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The Lake News Online
  • Mobile food pantry sees large numbers in first months

  • Imagine having to choose whether to pay for electricity, heat, medicine, rent or food in order to survive. Many lake-area residents are faced with this dilemma each month.
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  • Imagine having to choose whether to pay for electricity, heat, medicine, rent or food in order to survive. Many lake-area residents are faced with this dilemma each month.
    According to the 2011 census, the population of Camden County is approximately 42,834 and 13 percent of those residents live in poverty. According to Feeding America, around 6,380 individuals in the lake area live with food insecurity and 2,270 children live without knowing where their next meal will come from.
    A group of lake-area men who have been on the receiving end of charitable giving are now taking their past experiences and giving back to those in need.
    Those men belong to a lake-area organization that offers transitional housing and other services. Now, they are expanding to offer a mobile food pantry in partnership with the Central and Northeast Missouri Food Bank once a month to do their part in addressing the hunger issues in this community.
    "As the Lighthouse Mission continues to expand our outreach into the community, hosting a mobile food pantry is very exciting," Jeff Hall, Director of Lighthouse Mission said. "Addressing hunger issue is a huge part of our vision for expanding our community support services as we grow to meet the needs of men, women and children in Camden County."
    The first mobile food pantry opened on Oct. 11. During the November pantry, 398 families were served. A total of 1,101 individuals were included in those families and 364 of them were children under the age of 18.
    The mobile food pantry is not your average food pantry. Volunteers unload and set up the food. Recipients arrive hours before it opens to get in line. Once the food is ready and the pantry is officially open, volunteers visit each vehicle to sign in families and to find out what their needs.
    For Program Coordinator Bob Willis, the chance to speak to those in need when they arrive is one of the most rewarding parts of the day.
    "We are all about getting food out there," Willis said. "We are about relationships, not religion."
    The Lighthouse Mission is a faith-based organization but would rather meet the community where they are rather than preach to them.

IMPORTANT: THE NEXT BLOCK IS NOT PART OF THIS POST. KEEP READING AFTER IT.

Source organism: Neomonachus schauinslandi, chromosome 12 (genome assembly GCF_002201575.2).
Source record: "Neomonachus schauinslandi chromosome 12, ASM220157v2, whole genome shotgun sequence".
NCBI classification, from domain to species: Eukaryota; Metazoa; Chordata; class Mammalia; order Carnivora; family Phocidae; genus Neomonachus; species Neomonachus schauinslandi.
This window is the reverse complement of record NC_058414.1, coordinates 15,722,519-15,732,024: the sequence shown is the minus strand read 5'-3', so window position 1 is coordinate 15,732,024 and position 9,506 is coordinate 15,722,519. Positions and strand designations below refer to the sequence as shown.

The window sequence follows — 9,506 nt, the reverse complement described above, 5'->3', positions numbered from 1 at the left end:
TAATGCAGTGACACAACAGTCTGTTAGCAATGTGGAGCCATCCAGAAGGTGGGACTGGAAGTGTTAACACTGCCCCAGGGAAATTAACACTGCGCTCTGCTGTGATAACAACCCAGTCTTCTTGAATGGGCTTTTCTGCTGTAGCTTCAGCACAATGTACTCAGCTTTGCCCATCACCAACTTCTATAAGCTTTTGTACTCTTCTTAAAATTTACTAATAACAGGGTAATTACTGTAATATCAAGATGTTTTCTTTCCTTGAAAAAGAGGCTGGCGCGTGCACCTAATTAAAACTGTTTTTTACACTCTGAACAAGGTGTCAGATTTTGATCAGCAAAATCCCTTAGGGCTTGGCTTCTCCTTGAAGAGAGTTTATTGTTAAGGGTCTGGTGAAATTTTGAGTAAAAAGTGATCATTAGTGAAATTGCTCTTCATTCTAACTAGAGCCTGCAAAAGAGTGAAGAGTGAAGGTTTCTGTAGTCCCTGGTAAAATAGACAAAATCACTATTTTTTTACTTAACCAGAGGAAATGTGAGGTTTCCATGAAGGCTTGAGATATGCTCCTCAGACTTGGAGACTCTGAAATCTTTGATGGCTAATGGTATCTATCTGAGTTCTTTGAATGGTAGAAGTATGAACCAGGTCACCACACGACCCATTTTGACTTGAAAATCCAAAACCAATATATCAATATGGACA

The mobile food pantry would not be possible without volunteers. Community members from various churches throughout the area have come out to help, even recipients have stepped out of their vehicles to lend a helping hand.
    During one of the most recent food pantries, the line was so backed up that one of those waiting in line got out of their car and asked how they could help.
    "It is a community effort," Willis said.
    Willis also recalls some of the recipients digging in their pockets and handing over their last few dollars or coins. Of course, the mission does not want their money but it is the thought that brings tears of joy to the volunteers eyes seeing the impact they are making on the recipients.
    Page 2 of 2 - For Willis, Hall and several men in leadership, this isn't a job. It's a calling. Many of them are products of the mission and now are giving back.
    What started in a two bedroom cabin in Linn Creek in 2011 has turned into a mission located in two houses on 8.5 acres in Camdenton. Freedom through Christ Ministries can serve up to 20 men at a time and provide emergency bed space. The staff has partnered with local and state services within the community to get their clients the help they need.
    The residents of Lighthouse Mission are required to attend recovery support groups and spiritual life skills groups. New Tribes Mission students also conduct a weekly Bible study every Thursday evening which even includes one-on-one discipleship time.
    Willis describes the atmosphere around the mission as like a family. They eat together, study together, encourage one another and attend church together. The staff even live on site so they can be there whenever the residents need them.
    Residents must apply to be a part of Lighthouse mission and must stay a minimum of six months. They must find a job and make a plan for their future.
    The mission hopes to expand within the next few years. They are currently in discussion with the Missouri Department of Economic Development regarding developing a community center on their property which would include a permanent food pantry, large meeting space and a commercial kitchen. The center would allow the staff to offer more community resources, case management, recovery support and re-entry services to those in need.
    The next mobile food pantry will be held 1 to 5 p.m. Dec. 13. For more information about the food pantry distribution or volunteering, contact Bob Willis at 573-286-1835 or visit www.lhministry.org.
    Lighthouse Mission is located at 20 Show Me Lane in Camdenton. From Highway 54, take Highway 5 South toward Lebanon, then turn right on Dry Hollow Road. Look for the Lighthouse Mission sign on the right.
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